( 1400 year old brick pagoda at Bunhwang-sa in Gyeongju)
Gyeongju ( 경주 )
Alright, this will be my last post about our silly road trip. For our final day, we decided that we'd do something cultural for a change. We hopped a subway in the morning to head out to the Express Bus Terminal to pick up the car. Erik, again, jumped in the driver's seat and set sail for Gyeongju. As was pretty standard for the trip, I was granted shotgun for my navigation skills. It wasn't that I was better at navigating, so much as I was better at navigating the navigation system that was only in Korean. This trip was the shortest of all of the other drives; we arrived in about an hour and a half.
Let me tell you, the area that we were visiting was like a ghost town. I think we saw a total of 6 people wandering around this area of Gyeongju. We were destined for Bunhwang-sa (분황사), which has a large brick pagoda built in the 7th century. Before we could partake in any cultural activities, we required food, so we dredged deeper into the emptiness of this town. We ended up settling on a pizza place, called Pizza Bingo. It wasn't too bad at all. Erik & I shared a pepperoni pizza. With our tums full, we headed over to Bunhwang-sa to take it all in. Admission was very cheap, like most Korean attractions, and we got to see some pretty cool old stuff. It's a special feeling to stand in front of a structure that was built 1400 years ago. Tucked away in the back corner of the courtyard was a big pile of stones to stack, so naturally, I stacked to my hearts content and snapped a photo. There was also a small shrine room that had some in tact paintings along the outer wall that were put there in the 5th century. So cool.
( Erik, Justin & Calvin meandering the vacant streets of Gyeongju )
( Calvin, still struggling to read his book, due to Jungle Love )
( Justin & a large temple bell )
( inside the shrine room )
( Buddha )
( my stone stack )
Wonju ( 원주 )
After our short-lived exploration of Gyeongju, I finally got behind the wheel. I took me a good twenty minutes to get comfortable, seeing as though I hadn't driven in a good seven months. My time had come. We got settled in and decided on an excursion to Wonju. None of us had ever heard of it, and the Lonely Planet guide said, "Wonju is home to several universities and military bases, so it has lots of young people hanging around and a rather chaotic intercity bus terminal. If you must spend the night, avoid the dingy area around the latter..." We decided that this seemed like the place to be; it also didn't hurt that it was only a mere one hour drive from Suwon. Seeing as though we needed to have the car back by five the next day, we figured we'd play it safe.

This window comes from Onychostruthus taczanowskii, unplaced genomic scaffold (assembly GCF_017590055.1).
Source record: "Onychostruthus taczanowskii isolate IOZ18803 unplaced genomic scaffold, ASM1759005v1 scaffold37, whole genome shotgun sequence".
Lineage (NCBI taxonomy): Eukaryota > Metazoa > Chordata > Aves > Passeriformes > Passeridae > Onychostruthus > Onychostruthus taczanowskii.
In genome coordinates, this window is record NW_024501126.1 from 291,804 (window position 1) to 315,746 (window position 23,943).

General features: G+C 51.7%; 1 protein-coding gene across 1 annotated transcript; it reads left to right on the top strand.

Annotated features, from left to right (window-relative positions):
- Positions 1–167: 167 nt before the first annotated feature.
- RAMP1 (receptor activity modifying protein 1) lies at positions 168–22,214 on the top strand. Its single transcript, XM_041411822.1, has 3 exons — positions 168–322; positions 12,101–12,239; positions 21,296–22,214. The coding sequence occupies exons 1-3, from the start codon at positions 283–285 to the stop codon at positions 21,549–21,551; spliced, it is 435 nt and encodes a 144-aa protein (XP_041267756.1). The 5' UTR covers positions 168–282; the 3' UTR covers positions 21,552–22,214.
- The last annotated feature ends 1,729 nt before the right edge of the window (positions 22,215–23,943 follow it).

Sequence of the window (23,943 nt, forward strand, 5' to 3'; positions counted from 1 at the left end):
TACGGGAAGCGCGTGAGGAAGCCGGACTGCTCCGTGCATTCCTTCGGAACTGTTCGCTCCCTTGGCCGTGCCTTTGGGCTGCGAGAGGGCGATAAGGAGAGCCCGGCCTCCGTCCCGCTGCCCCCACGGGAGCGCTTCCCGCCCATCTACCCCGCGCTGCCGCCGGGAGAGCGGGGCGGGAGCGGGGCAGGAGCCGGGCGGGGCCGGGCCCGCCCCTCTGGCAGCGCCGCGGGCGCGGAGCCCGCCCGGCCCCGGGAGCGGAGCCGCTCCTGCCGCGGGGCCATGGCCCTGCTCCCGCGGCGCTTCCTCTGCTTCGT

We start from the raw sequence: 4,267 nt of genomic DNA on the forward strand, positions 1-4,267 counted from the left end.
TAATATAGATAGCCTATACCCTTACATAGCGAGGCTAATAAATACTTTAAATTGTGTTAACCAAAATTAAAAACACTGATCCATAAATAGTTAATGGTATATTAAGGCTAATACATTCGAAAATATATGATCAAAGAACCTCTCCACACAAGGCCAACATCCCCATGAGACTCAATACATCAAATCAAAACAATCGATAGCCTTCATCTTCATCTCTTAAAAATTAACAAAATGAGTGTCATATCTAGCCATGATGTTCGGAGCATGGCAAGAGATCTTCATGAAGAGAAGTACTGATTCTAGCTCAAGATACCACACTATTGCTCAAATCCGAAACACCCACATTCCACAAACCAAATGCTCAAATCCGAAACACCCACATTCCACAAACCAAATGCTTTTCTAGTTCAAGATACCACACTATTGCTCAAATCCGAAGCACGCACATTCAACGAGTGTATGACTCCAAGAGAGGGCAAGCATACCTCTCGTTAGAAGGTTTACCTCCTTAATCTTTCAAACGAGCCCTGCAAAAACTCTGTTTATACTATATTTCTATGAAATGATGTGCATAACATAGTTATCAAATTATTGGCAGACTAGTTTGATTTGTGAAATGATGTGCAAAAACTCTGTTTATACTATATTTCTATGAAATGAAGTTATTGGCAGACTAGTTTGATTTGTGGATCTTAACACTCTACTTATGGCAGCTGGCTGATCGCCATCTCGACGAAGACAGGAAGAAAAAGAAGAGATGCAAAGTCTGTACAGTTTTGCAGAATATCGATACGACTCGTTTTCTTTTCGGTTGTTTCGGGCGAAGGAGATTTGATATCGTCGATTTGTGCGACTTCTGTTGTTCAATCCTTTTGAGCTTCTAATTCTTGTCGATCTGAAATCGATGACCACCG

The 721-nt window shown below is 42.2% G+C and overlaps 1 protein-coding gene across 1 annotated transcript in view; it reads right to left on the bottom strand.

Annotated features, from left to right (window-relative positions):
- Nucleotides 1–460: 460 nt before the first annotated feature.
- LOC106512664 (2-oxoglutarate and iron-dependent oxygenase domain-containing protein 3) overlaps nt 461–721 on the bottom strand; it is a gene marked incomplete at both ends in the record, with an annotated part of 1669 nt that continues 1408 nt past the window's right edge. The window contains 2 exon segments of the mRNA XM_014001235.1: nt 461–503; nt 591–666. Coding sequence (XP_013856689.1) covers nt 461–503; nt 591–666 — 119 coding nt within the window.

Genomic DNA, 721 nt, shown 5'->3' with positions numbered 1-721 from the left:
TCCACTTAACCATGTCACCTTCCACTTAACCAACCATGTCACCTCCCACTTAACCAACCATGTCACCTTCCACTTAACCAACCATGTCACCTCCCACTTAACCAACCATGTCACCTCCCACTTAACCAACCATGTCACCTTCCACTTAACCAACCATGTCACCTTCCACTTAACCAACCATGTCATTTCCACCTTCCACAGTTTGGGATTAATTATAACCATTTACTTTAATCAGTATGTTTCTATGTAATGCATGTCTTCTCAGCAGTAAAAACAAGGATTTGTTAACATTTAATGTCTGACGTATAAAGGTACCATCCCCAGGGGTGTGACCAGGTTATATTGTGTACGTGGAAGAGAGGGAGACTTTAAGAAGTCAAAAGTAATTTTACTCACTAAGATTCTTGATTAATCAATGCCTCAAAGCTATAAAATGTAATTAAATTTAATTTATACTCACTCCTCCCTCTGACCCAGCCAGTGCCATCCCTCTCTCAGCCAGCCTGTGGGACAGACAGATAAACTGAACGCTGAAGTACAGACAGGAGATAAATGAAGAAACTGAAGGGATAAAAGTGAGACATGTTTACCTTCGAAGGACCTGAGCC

Driving in Korea really isn't that different from driving in the States, but one thing that I really enjoyed is the lack of police traffic on the freeways. Instead of officers patrolling, they have speed camera every 10 kilometers. This seems like it might be worse, but the GPS in the car warns you a kilometer in advance that one is coming. Since the car was such a smooth ride, I found it hard to keep the car under 130 km/h. This posed a problem, since the speed limit was 100. With the GPS warnings, this really wasn't a problem at all. I would slow down when told to, and as soon as I would pass the camera, the GPS would make a ding-dong sound like a video game telling me that I had passed a check point. It was almost like a pat on the back telling me to floor it. Damn, I miss driving. It makes me want to buy a car. Anyways, we switched drivers with about 45 minutes left to drive, so that Calvin could have a go behind the wheel. He safely ported us at a love motel nearby the intercity bus terminal in Wonju we were supposed to avoid. We unloaded our stuff and set out on a journey of debauchery. Wonju was one of those night I'll never forget. It was complete and udder ridiculousness.
The first thing we did was find food. We stopped into a HOF and indulged in chicken and beer. We also figured that this was the last night of our Korean road trip, so it was a necessity to down at least one bottle of soju. After eating, the waitress was kind enough to walk us to a nearby western bar called Wa Bar. We actually have these around Suwon and Seoul, so it was no surprise to find a standard Western Ice Bar. We had a few more drinks and decided to head out for some site-seeing. We ended up in the red light district. This really is an interesting place to visit. It was like walking straight into Amsterdam. There were prostitutes in the windows and everything. It's just one of those things that you hear about, but never really think that you'll come across.